Bradley Cooper plays Chris Kyle who is about the most stereotypical Texas service member one could be. He drinks Budweiser, dips, rides horses and does rodeo riding. He comes home to his girlfriend banging some other dude, kicks her out, sees a terrorist attack on TV and decides to become a Navy Seal.

I'll be honest, this origin story didn't fill me with much hope for the movie. Since I didn't read the book, I don't know the particulars of Kyle's decision to join, but Cooper just belts off "I just wanna serve my country and kill some bad guys" in a Texas drawl that nearly triggered my PTSD. We then are treated to about a five minute montage of Navy BUD/S (Basic Underwater Demolitions/SEAL) where Kyle is cold, does pushups, meets his future wife in a bar and trots off to Sniper school. Kyle says more things about serving his country, 9/11 happens and he's off to his first deployment to Iraq, which of course had nothing to do with 9/11, but we need to drum up some insurgent hatred.

I have planty of issues with this movie. Kyle seems to only call his wife right when there's about to be some major firefight. In fact, he actually calls her at one point saying he's ready to come home after giving away his position and getting swarmed by insurgents.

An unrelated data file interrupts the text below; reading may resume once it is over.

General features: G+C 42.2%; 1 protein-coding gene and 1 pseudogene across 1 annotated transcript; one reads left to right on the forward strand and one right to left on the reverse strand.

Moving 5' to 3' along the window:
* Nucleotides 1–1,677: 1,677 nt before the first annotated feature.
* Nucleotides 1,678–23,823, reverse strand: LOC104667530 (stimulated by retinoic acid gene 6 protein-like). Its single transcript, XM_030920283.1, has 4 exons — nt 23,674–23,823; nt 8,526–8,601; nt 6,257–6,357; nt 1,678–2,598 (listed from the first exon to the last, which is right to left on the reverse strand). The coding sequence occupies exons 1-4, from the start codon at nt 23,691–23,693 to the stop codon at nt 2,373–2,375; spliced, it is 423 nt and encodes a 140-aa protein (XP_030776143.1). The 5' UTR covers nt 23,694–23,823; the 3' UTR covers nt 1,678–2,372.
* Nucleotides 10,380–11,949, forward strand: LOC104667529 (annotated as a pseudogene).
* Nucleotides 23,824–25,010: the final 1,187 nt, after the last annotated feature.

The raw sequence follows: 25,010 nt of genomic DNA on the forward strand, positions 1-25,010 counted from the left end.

Also, there are no good Iraqis unless you count the interperter who really doesn't do much to make you like or dislike him. There are bad guys and civilians who get killed. Hell, the bad guys even torture and kill a kid, but the impact is kind of lost. He was tortured and killed because Kyle and his squad busted in on some guy's house and forced him to give up the same of an Iraqi counter sniper, but wasn't exactly being forthcoming about it. 

Then of course my pedantic assholishness of complaining that the tank engines don't sound right, but that's just me being a Soldier and watching a war movie. Don't even get me started on Hurt Locker

The movie is OK at best. Most of the battles took place either in the dark or during a massive sand storm, and there is no real climax to the movie. He kills the counter sniper when there's still about thirty minutes left in the movie, which would be fine if they weren't trying to use it as a plot hook. I feel movies like Forrest Gump and There Will be Blood have taught us movies don't have to have a central plot if you're making a character driven story. Eastwood could have made the story about Kyle and ditched most of the source material (Lord knows they left out Kyle looting the homes of Iraqi civilians).